Last week, at a hearing of the state house's Public Safety Committee, several crime experts testified that DUIs have remained unchanged since voters passed Initiative 502, which both legalized pot and established a cutoff for drivers of five nanograms of THC per milliliter of blood. Granted, only two months have gone by since the voters passed the legalization law—so things could change. More DUIs could crop up. But it hasn't happened yet. At this point, the doomsday predictions of those people who claimed Initiative 502 would swiftly imprison every pot smoker for marijuana DUIs appear bogus.
"Despite what some people have been saying, there has been no increase in 'green DUIs' coming into the courthouses, nor any increase in the number of blood samples for THC coming to the state toxicology lab," state representative Roger Goodman (D-45), who chaired the hearing, said by e-mail. He added, "Testimony from prosecutors and defense counsel predicted that the five nanogram limit will rarely be used to obtain DUI convictions."
Dr. Fiona Couper, the state toxicologist whose lab examines every sample for pot DUI charges, said it's too early to make a final analysis, but "there doesn't appear to be a significant increase at all at this stage." Likewise, assistant city attorney Rachel Cormier Anderson said, "I-502 hasn't changed much." And Amy Freedheim of the King County Prosecutor's Office concurred—her office charged pot DUI cases before the initiative passed, and they continue to. "We look at the totality of an incident," added Freedheim, citing the circumstances of the crash and condition of the driver, not just the THC levels in drivers.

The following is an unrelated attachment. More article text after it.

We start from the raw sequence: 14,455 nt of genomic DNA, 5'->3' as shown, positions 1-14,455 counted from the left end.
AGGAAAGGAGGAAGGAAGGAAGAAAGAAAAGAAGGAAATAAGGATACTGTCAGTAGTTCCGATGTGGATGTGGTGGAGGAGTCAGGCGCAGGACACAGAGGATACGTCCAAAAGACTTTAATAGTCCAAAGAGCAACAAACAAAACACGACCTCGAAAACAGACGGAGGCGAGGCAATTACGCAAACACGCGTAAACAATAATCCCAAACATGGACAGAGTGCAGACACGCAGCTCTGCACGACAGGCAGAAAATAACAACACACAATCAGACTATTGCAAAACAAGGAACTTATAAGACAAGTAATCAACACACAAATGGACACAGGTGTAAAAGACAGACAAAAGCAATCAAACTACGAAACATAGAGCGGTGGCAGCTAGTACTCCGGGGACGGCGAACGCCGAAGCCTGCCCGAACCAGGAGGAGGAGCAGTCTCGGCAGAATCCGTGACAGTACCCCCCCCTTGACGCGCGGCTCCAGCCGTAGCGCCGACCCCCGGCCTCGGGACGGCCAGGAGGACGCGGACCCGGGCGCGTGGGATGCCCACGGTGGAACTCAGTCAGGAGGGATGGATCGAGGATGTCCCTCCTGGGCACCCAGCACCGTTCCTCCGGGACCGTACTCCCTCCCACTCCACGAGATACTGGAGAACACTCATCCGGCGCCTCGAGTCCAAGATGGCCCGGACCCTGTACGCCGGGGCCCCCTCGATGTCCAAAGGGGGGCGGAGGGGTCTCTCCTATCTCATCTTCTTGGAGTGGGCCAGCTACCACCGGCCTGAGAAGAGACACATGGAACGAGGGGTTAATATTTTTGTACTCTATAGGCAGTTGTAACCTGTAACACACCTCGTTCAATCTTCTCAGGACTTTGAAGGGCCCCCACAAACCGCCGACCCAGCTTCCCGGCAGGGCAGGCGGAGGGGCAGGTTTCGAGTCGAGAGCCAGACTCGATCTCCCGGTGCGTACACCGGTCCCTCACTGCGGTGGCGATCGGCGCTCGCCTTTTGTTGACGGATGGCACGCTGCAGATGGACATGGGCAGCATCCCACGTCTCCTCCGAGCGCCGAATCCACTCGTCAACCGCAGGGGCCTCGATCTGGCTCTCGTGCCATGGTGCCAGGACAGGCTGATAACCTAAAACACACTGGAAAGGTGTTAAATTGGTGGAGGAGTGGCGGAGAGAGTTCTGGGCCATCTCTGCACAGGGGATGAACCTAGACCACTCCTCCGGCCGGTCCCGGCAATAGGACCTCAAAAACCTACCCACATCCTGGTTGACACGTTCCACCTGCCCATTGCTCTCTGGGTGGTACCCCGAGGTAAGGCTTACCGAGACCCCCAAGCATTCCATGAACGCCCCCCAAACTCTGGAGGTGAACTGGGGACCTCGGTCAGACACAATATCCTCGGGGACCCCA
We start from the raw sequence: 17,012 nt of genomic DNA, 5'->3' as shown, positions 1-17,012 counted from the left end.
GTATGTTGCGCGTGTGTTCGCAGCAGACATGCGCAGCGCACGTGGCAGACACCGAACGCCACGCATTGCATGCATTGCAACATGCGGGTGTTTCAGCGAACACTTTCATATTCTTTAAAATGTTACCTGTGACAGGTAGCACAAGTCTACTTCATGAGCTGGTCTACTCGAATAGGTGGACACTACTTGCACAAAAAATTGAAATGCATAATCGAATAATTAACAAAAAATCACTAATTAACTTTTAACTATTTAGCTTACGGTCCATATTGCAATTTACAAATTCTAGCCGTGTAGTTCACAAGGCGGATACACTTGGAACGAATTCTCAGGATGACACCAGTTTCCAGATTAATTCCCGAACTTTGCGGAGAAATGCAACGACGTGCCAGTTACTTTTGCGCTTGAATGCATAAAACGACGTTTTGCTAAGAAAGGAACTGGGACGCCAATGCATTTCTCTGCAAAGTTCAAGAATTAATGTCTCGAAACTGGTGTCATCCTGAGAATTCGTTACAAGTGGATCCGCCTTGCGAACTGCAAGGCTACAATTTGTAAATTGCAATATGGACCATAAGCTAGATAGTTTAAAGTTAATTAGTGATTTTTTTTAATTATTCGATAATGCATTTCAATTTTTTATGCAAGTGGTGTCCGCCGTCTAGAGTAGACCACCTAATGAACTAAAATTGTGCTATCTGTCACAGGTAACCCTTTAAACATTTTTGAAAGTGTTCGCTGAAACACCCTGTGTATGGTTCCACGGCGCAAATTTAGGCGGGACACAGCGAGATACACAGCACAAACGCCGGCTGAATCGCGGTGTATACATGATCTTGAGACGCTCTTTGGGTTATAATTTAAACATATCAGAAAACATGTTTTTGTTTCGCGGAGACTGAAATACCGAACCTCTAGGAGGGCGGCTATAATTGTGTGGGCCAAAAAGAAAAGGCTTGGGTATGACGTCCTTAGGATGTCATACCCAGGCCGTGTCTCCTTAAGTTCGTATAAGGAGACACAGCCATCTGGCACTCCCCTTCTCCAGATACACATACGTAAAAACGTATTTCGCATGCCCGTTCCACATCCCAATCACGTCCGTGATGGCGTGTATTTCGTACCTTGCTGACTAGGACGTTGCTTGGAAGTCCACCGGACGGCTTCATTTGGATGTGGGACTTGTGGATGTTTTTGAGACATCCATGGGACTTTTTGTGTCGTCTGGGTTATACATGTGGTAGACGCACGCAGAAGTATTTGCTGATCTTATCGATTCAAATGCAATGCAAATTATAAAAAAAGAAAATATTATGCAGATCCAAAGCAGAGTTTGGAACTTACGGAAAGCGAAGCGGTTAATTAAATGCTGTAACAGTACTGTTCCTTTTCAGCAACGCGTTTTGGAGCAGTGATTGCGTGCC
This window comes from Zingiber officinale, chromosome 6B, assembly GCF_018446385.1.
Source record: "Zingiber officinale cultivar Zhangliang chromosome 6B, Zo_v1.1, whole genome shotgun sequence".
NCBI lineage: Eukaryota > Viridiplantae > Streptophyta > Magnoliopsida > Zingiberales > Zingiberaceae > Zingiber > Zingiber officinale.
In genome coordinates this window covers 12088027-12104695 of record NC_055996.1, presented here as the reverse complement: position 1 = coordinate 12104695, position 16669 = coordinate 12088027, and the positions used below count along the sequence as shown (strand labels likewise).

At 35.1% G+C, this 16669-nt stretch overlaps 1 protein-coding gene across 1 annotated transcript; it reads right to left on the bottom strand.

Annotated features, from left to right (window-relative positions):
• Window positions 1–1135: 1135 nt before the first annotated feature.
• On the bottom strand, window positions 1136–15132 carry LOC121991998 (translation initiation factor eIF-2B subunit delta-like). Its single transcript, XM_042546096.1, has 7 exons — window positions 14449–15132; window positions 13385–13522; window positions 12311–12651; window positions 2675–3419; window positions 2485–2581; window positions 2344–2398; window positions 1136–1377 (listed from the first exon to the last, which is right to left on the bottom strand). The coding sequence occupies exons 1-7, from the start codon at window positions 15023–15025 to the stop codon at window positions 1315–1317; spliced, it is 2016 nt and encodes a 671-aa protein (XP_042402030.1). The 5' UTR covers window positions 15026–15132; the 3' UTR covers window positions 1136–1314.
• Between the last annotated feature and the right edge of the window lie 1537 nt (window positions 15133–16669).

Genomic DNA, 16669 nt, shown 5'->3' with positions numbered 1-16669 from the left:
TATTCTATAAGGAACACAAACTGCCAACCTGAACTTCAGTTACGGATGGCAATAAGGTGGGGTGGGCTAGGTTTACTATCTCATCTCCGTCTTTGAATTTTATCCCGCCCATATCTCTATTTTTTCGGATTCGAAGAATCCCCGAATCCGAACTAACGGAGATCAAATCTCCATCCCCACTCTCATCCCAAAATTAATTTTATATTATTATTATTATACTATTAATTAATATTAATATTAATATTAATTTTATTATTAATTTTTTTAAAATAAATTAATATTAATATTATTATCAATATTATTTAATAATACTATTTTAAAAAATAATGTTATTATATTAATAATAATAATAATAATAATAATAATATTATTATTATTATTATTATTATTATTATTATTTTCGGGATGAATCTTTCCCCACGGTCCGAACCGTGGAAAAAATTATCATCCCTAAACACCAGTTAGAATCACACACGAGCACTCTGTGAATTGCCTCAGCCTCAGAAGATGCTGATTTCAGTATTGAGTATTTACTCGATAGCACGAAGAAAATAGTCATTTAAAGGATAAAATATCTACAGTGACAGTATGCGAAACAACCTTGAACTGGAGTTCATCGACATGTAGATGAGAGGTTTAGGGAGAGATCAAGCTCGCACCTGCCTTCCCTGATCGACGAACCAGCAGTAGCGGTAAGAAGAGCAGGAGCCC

Of course, the medical marijuana activists who opposed I-502 on these grounds never had science on their side.
In Other Pot News: Given that possession is now legal, state representative Joe Fitzgibbon (D-Seattle) has introduced a bill that would vacate certain pot possession convictions from people’s criminal records. Hurrah! * We broke the news last Monday that two undercover King County cops coerced a man into selling them a joint even though the man didn’t want to sell any pot, according to court records. The cops busted him for felony sales when he accepted $5 for a joint he’d initially offered to share. But after we asked prosecutors if cops had pressured this suspect into a crime he didn’t intend to commit, they dropped the charges.